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US Visit Brings Battles to Life

One thing I love about Historical Fiction is its ability to transport you to an event and a place – and characters – who often leave a mark which endures. A good historical novel brings this to light and amazes and entertains us. In a way it is like a wonderful travelogue combining a visit to the site with an imaginative story - “bliss” for a reader of historical fiction like me.

Image: The Hermitage, the home of controversial President Andrew Jackson

Therefore during my recent visit to family in the US inevitably, I could not keep away from historical sites and the people and events associated with them.

From Nashville to Fort Snelling

Images: Fort Snelling

In Nashville, Tennessee – while visiting my daughter – I had the opportunity to visit the Hermitage, the home of Andrew Jackson, one of the most controversial of American Presidents. He styled himself as “the common man” and was arguably the first President to be elected on a populist platform. In Minnesota I visited Fort Snelling, one of the Federal Forts constructed in Indian lands to maintain the interests of Washington - and protect settlers - in the new territories.

The Fort was also the place where Dred and Harriet Scott, two African Americans were enslaved, despite the State being “free.” The Dred Scott case wound through the courts and, ultimately, the Supreme Court decided that their enslavement was legal – a decision which, together with other issues, led to the Civil War.

Reliving Cornwell’s Writing in Castine

It was Castine in Penobscot Bay, Maine which most engaged my attention though. I stopped there as we drove from a few days in Bar Harbor to see my Father in Law in New Hampshire. I had read The Fort by Bernard Cornwell which is set in Castine and wanted to see it for myself. The Fort is a lightly fictionalised account of a battle in the War of American Independence which has been described as the “greatest defeat of the US navy other than Pearl Harbor.” A wonderful work of historical fiction, The Fort maintains tension until the last page.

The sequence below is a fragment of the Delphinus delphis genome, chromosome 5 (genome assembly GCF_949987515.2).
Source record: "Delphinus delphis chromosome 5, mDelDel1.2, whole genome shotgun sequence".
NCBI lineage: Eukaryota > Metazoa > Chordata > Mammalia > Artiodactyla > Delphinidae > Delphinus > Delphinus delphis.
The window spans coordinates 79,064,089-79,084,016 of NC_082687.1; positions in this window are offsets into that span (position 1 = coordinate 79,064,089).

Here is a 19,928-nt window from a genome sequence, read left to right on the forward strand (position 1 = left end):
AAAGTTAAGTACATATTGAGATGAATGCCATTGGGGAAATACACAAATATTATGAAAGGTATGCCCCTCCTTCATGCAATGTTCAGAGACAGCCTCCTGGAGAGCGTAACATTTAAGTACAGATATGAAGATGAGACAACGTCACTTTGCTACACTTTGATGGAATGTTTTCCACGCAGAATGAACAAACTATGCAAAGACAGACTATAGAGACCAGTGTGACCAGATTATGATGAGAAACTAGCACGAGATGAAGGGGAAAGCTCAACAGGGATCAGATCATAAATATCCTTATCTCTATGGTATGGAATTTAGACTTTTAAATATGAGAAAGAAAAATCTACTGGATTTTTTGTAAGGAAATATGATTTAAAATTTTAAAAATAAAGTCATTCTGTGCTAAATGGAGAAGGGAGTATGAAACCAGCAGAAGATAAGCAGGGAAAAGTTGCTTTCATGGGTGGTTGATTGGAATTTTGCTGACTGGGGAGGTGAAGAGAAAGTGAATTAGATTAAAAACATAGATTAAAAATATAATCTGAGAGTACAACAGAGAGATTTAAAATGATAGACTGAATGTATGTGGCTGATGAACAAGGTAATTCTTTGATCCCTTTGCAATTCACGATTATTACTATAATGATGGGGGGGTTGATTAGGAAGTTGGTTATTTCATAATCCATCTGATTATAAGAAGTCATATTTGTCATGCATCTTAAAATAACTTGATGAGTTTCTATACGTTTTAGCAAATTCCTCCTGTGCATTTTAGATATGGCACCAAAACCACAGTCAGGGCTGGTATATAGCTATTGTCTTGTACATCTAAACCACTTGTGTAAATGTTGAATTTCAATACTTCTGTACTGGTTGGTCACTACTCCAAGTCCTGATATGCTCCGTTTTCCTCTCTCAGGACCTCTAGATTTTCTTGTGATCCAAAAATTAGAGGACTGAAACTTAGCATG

My wife, Susanne and I were enjoying Clam Chowder in the General Store in Castine when we met David and Marion, New Yorkers, who described themselves as “washashores” – Maine slang for outsiders (though they had spent every summer for sixty years at their home in Castine).

Image: We met the 'washashores' at the General Store on the right

They took us on a tour of the sights and battlefields of Castine. The intriguing aspect of the battle is that the American forces outnumbered the British seven or eight to one. The difference in numbers was balanced by the British being “regulars” while most of the Americans were “Militia” – a hodgepodge of forces from Boston led by General Wadsworth, Paul Revere (him of the Ride) and Captain Saltonstall – of a well-known Yankee family. The American forces were unskilled, timidly led, unable to agree on anything, and unwilling to accept losses – especially of ships. The result was chaos and the failure of the American siege. It turned out too, that the local inhabitants largely supported the British.

Today Castine is the home of the Maine Maritime Academy as well as having many splendid historic houses and a lovely situation – perfect for sailing according to David.

Image: All sorts of marine activities are at the heart of the town.

Where to Next?

The visit reminded me of the Fort in St Kitts and the battle between the British and the French, described in my latest novel Nelson’s Lost Son. I am planning a visit there too and expect to once again enjoy reliving the adventure in my minds eye.

So any travel recommendations anyone? Have you ever visited a location from a historical fiction novel you’ve enjoyed? Please tell us about it in the comments below!

Find out more about my novels or sign up to ‘stay in touch’ on the home page. My debut novel Nelson's Folly is now also available as an audiobook.

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